Governor Okorocha shaking hands excitedly with President Obama on huge billboards, a vain attempt to publicly memorialize a fairly routine diplomatic encounter.
Political vanity is a particularly Nigerian affliction and has been an ancillary scholarly interest of mine. I published an academic article in 2004 on the subject, citing several examples from Nigeria’s then fledgling experiment with civilian rule. The article dwelled extensively but not exclusively on the cases of late former governors Abubakar Audu of Kogi State and Mohammed Lawal of Kwara State.
The former had an obnoxious penchant for naming every government project after himself and his family members. The latter was so consumed by a need to personalize his power that all mass transit buses belonging to the Kwara State government during his tenure were boldly marked with the moniker “UP LAWAL.”
Since the publication of that article, similar examples of personalized power and political vanities in high places have proliferated. I am reliably informed that in Kayode Fayemi’s Ekiti State, a remarkable record of infrastructural investments was marred by an inexplicable insistence on naming all projects after the former governor and his wife.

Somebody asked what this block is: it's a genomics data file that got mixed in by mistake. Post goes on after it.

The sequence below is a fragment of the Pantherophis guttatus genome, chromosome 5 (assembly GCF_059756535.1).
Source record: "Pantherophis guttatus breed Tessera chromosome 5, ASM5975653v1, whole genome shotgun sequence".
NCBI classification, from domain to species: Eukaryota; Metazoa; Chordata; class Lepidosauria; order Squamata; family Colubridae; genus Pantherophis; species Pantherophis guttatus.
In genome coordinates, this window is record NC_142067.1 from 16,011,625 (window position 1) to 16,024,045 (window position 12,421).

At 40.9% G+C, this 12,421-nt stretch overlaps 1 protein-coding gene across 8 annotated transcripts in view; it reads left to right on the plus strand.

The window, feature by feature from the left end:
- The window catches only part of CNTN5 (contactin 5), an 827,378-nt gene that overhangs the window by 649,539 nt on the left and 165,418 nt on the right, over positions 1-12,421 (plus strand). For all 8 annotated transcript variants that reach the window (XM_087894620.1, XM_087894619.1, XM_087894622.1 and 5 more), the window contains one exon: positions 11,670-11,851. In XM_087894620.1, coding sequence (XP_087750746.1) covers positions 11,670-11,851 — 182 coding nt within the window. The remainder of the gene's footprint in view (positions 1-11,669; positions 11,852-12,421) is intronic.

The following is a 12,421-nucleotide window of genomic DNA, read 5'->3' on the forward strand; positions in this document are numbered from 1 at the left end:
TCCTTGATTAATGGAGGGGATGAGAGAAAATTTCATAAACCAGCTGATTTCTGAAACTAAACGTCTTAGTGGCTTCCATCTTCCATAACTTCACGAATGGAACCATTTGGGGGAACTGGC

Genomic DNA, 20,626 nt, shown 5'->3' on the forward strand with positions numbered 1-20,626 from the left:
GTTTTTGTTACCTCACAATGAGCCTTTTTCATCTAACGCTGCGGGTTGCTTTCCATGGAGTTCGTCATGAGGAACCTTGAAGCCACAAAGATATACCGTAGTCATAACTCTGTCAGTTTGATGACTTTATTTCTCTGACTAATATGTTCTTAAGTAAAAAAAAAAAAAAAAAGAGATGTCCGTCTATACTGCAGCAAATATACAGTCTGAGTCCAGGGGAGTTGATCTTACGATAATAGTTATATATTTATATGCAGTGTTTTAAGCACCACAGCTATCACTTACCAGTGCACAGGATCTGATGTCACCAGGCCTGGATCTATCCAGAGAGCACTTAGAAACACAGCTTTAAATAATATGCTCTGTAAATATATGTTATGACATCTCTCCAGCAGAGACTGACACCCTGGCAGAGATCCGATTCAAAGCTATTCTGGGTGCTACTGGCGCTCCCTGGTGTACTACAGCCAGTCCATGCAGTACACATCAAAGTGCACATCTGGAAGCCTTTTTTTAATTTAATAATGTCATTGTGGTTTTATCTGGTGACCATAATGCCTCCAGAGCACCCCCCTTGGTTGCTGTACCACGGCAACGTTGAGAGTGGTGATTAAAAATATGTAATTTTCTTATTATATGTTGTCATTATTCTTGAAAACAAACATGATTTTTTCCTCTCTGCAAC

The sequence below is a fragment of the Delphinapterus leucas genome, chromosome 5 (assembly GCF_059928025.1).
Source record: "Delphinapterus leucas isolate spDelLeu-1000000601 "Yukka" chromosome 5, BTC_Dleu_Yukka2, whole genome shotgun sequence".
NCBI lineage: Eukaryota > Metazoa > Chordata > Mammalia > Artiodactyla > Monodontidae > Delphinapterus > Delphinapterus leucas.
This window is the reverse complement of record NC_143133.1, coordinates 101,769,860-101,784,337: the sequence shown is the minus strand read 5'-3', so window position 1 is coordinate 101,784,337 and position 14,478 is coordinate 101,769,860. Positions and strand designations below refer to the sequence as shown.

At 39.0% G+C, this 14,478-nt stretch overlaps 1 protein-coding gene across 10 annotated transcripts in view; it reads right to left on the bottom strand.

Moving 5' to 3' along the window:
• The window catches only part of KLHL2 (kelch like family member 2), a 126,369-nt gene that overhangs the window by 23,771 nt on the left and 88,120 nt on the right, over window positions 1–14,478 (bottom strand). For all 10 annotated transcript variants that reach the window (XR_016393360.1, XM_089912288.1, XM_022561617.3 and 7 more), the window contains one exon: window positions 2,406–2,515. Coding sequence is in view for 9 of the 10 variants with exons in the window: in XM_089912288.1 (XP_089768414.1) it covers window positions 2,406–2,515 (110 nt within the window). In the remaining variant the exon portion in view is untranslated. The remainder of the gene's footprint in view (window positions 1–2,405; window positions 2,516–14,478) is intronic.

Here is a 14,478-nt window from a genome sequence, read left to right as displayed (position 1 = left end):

Public office holders in Nigeria adorn their offices with all manner of silly award plaques. One former minister, God rest her soul, had an entire wall of her office covered in awards from all manner of organizations — some of them concrete, others clearly made up by sycophants to curry her favor. She liked to take pictures against the background of this wall of vanity. The pictures made it to newspapers and then the to Internet, where they live to date. It was a vulgar form of political narcissism, a kind of self-deification.
The said former minister was so in love with her own image that she invested energy, time, and resources feting and garnishing herself in awards and other accouterments of self-validation. She built a shrine to herself, reveling in her own proclaimed greatness. Fortunately, she was a largely effective, achieving public servant, so her political vanities didn’t matter that much. She could be forgiven for her vain indulgences.
Governor Willie Obiano of Anambra state is another vain politician. Whether by design or happenstance, Obiano has emerged as one of Nigeria’s most conspicuously vain public servants. It is comical to see him surrounded at public events by aides and appointees wearing Obiano-emblazoned Ankara. Obiano, for good measure, literally wears himself, dressing in the same Obiano-branded Ankara fabric as his aides.
I can’t even imagine the embarrassing awkwardness of seeing your own face on your own clothes — on your own body. It is spectacle to behold in its vacuous vainglory. It looks like something out of Chinua Achebe’s novel, A Man of the People.
But, all things considered, Governor Obiano is a performing governor. He is building and commissioning things and, I am informed, does not owe Anambra civil servants a single month salary arrear. He even paid them a Christmas bonus! His vanity should therefore be excused and forgiven. He has earned the right to be vain and to celebrate himself in flamboyantly self-adulatory terms. I have no problem with a little vanity to go along with purposeful leadership.